While you are spending Orders on your models, you and your opponent need to stay aware of which models can see your actions . After you declare either a Long Skill or the first of your two Short Skills, your opponent is able to announce any AROs that they have to your Order. Once your opponent has declared they AROs you are able to announce your second Short Skill if appropriate.

The Order and the ARO are considered to be simultaneous and only the Reactive player is able to announce an Automatic Reaction Order so you cannot declare your own AROs in response to your opponent’s ARO.

The Automatic Reaction Order keeps each gamer actively involved during both players’ turn. And unlike using Orders when you are the Active player, there are no limits to the numbers of AROs a model can be part of. A well-situated unit can sometimes be more “active” via AROs than it was in its own turn.

The ARO also means that the game offers players a second level of tactical choices when activating units. You need to think, not only, of what you want to do while you are the Active player but also how to position your models to generate AROs while you are the Reactive player.

Action Resolution

Infinity uses two types of action resolution, Normal and Face-to-face. A Normal action is one that does not involve another unit or units in direct contest with your miniature. So a WIP check to open a crate, shooting an unaware opponent, tossing a smoke grenade outside the of line of fire of an opponent.

To resolve this, you roll a D20 and attempt to get equal to or less than your appropriate stat (after modifiers). If you do so then you succeed. Depending on the Skill, a failure may result in nothing happening or a negative effect like scattering.

For example, a model attempting to toss a smoke grenade would attempt to make a PH roll to succeed. If they rolled equal to or less than their PH value (with any modifiers) then the grenade would land where it was targeted. If not it would scatter.

When the action involves a direct conflict between two or more models, such as a Shoot skill in ARO, then a face-to-face roll is used. In this instance each unit involved makes a roll for their appropriate skill and attempts to roll equal to or under their modified stat while trying to still roll higher than their opponent.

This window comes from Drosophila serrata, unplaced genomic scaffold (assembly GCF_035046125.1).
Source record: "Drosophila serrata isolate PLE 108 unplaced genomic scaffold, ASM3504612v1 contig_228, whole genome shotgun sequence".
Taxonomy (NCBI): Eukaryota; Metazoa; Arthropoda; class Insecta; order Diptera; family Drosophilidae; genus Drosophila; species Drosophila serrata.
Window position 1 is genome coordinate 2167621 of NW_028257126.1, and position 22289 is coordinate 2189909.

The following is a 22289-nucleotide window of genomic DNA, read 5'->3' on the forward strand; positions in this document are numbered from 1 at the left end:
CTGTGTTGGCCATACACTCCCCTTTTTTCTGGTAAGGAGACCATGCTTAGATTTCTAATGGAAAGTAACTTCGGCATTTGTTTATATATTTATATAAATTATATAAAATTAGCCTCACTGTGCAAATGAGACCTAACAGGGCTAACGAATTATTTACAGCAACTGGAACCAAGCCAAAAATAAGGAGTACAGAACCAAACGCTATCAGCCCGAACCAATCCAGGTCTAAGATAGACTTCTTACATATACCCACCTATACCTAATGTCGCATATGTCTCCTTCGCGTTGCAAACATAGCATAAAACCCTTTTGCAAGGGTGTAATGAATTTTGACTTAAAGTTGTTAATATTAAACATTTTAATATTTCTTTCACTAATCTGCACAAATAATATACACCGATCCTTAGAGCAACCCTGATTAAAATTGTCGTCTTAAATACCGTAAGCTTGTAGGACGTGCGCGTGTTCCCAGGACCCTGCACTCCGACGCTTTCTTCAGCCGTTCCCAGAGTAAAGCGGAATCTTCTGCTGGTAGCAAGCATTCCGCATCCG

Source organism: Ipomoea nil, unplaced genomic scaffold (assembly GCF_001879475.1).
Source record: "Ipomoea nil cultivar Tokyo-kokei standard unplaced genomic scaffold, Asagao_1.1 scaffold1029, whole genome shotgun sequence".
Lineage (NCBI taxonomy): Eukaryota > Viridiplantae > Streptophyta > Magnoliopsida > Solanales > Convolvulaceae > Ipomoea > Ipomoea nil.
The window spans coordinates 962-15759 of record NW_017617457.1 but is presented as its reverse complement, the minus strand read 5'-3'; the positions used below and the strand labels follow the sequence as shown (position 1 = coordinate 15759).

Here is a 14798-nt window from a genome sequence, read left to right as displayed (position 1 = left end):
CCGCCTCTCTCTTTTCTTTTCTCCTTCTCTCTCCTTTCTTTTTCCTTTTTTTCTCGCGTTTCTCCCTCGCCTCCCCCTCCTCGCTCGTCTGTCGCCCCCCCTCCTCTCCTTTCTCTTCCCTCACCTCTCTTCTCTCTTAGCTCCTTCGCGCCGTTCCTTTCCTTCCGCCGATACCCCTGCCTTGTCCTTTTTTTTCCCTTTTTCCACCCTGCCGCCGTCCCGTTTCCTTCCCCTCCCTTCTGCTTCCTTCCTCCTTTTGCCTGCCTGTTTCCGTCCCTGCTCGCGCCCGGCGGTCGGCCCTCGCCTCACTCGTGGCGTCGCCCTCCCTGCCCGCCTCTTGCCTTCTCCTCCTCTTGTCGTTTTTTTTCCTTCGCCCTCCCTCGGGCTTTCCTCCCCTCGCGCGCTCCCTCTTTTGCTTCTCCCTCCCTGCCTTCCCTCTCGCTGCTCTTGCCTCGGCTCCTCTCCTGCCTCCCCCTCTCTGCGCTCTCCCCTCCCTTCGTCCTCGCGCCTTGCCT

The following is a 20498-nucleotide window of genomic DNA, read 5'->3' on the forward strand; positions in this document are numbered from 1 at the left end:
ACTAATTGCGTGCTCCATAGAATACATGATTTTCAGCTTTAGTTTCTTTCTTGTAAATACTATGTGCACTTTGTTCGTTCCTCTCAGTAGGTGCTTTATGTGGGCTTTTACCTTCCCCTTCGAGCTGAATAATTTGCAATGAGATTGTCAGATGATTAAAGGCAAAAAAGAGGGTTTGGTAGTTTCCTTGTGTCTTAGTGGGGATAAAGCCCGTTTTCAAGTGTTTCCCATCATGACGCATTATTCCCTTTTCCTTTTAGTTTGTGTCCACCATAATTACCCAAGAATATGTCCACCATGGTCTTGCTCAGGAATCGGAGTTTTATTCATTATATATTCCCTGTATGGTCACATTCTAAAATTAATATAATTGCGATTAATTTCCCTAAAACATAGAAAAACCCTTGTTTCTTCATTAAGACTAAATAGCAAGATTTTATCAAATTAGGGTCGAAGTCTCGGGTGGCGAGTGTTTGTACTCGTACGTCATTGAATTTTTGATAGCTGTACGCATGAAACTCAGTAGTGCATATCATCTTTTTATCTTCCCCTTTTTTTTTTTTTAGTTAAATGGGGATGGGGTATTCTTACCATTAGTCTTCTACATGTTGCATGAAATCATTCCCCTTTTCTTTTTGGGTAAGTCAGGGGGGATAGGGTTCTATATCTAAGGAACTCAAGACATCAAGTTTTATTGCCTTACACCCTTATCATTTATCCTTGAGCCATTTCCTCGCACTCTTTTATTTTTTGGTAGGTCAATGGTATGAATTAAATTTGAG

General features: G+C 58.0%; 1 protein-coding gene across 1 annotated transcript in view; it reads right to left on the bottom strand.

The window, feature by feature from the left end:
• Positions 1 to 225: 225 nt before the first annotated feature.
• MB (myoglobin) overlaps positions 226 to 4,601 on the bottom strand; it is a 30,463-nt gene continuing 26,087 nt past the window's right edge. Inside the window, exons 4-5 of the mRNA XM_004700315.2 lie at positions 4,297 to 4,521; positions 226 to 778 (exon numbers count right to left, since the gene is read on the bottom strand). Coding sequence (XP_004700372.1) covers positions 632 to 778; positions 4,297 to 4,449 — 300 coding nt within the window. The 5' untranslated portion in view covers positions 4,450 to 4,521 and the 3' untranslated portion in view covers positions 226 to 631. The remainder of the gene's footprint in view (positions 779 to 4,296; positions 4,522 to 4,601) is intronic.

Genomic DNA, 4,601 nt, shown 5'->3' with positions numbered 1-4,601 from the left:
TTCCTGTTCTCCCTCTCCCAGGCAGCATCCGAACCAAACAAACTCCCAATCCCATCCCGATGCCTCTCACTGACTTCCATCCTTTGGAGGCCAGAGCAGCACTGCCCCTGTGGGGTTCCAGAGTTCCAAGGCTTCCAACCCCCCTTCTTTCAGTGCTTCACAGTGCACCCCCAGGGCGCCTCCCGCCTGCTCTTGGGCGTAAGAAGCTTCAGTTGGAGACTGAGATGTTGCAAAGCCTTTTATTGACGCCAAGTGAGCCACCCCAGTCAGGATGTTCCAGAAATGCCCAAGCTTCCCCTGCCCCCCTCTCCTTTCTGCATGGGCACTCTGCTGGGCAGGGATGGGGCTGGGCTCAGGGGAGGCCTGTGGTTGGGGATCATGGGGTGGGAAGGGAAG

For example, a PanO Fusilier is attempting to throw a smoke grenade and then dash across an alleyway. A Yu Jing Kuang Shi trooper has a line of fire to the Fusilier and declares an ARO to shoot the Fusilier. The Fusilier needs to make a PH roll to throw the Grenade and the Kuang Shi trooper will need to make a BS roll to shoot.

A face-to-face roll has several possible outcomes

  • Both models fail
  • One model succeeds
  • Both models succeed

It is in the last case that you need to compare the rolls to see who has the highest and therefore who has bested their opponent. If both the Fusilier and the Kuang Shi trooper succeed with their rolls but the Kuang Shi trooper rolled higher than it would have managed to shoot the Fusilier before the Fusilier was able to toss the smoke grenade.

AROs and face-to-face rolls are probably the most complex part of playing Infinity and we will take a more in-depth look at them later in this series.

Getting the rules

Hopefully you have a bit more insight into some of the concepts present in Infinity and it will help you as you read through the rules. Aside from the official Infinity hardcover there are several places you can start your exploration of the rules.

The Infinity website has several downloads available including Quick Start Rules, a Quick Reference sheet as well as the rules and army lists from the Human Sphere and Campaign Paradiso expansions. You should also check your FLGS to see if they have a print copy of the Quick Start Rules which Corvus Belli has been providing for free.

There is also an unofficial rules compilation and re-edit that contains the core rules as well as the rules from the Human Sphere expansion in a new, more organized form. While this is an unofficial product, it contains the exact same wording as the original rules and is tolerated by Corvus Belli.


Corvus Belli has also produced a series of eight videos that explains some of the concepts discussed here but do so with some very good animated examples. The videos also do a very good job of explaining the camouflage rules.


In the next article in the series we’ll look at starting your Infinity force with one of the many Starter Sets available

Thijs "Scorch" van Tienen

Infinity enthusiast and longtime cyberpunk fan. Also enjoys some good quality tea and Thai food. Runs Data Sphere together with Arachas.

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5 Responses

  1. Gregg says:

    Great article. Once N3 comes out you will have to update this. I am thinking of printing this out and modifying as a script for teaching new players.

    • Scorch says:

      We’ll be sure to take a look at our articles if any information needs an update after N3! 😉 That’s why we keep off more in-depth articles about units. Gives us less work later this year.
      Great to hear you want to use these! We make them for that purpose! 🙂

    • Zac says:

      Thanks Gregg. I was thinking that same thing today. Mostly looking at the rule changes but also how to expand the forces in the starter set

  2. Dave says:

    Great series and timely. I’m literally just starting out, listening to old episodes of o-12. Just ordered the new Neoterran Pan O set and am quite pumped to play.

    These are honestly not coming fast enough!

    • Scorch says:

      We’re happy to hear you like this series! It is indeed great for people just starting! 😉 Enjoy the game, and keep following Data Sphere for updates